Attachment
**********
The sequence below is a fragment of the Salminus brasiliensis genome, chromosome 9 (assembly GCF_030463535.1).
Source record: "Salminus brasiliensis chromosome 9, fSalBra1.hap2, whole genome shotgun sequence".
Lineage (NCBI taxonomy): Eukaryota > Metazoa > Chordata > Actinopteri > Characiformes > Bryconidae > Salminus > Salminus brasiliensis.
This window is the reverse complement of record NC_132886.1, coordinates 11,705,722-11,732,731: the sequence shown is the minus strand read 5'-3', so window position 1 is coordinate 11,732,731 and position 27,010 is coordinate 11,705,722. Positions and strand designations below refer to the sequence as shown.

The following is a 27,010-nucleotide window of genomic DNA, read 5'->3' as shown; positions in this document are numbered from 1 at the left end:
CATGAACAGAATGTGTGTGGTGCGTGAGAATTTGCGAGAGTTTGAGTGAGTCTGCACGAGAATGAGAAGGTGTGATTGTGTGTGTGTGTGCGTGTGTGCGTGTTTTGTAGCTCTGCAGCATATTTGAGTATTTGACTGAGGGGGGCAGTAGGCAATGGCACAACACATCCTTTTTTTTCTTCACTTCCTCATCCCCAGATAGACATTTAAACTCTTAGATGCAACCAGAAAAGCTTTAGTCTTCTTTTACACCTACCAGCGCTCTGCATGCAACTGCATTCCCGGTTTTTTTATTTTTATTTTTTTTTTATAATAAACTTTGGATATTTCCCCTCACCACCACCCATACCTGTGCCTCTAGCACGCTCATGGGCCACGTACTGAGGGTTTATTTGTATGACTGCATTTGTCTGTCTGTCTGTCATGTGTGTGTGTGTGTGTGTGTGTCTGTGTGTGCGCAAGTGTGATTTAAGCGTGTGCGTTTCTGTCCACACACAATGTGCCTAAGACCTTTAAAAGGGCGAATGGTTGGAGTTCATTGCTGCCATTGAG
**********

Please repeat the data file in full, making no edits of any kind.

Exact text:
The sequence below is a fragment of the Salminus brasiliensis genome, chromosome 9 (assembly GCF_030463535.1).
Source record: "Salminus brasiliensis chromosome 9, fSalBra1.hap2, whole genome shotgun sequence".
Lineage (NCBI taxonomy): Eukaryota > Metazoa > Chordata > Actinopteri > Characiformes > Bryconidae > Salminus > Salminus brasiliensis.
This window is the reverse complement of record NC_132886.1, coordinates 11,705,722-11,732,731: the sequence shown is the minus strand read 5'-3', so window position 1 is coordinate 11,732,731 and position 27,010 is coordinate 11,705,722. Positions and strand designations below refer to the sequence as shown.

The following is a 27,010-nucleotide window of genomic DNA, read 5'->3' as shown; positions in this document are numbered from 1 at the left end:
CATGAACAGAATGTGTGTGGTGCGTGAGAATTTGCGAGAGTTTGAGTGAGTCTGCACGAGAATGAGAAGGTGTGATTGTGTGTGTGTGTGCGTGTGTGCGTGTTTTGTAGCTCTGCAGCATATTTGAGTATTTGACTGAGGGGGGCAGTAGGCAATGGCACAACACATCCTTTTTTTTCTTCACTTCCTCATCCCCAGATAGACATTTAAACTCTTAGATGCAACCAGAAAAGCTTTAGTCTTCTTTTACACCTACCAGCGCTCTGCATGCAACTGCATTCCCGGTTTTTTTATTTTTATTTTTTTTTTATAATAAACTTTGGATATTTCCCCTCACCACCACCCATACCTGTGCCTCTAGCACGCTCATGGGCCACGTACTGAGGGTTTATTTGTATGACTGCATTTGTCTGTCTGTCTGTCATGTGTGTGTGTGTGTGTGTGTGTCTGTGTGTGCGCAAGTGTGATTTAAGCGTGTGCGTTTCTGTCCACACACAATGTGCCTAAGACCTTTAAAAGGGCGAATGGTTGGAGTTCATTGCTGCCATTGAG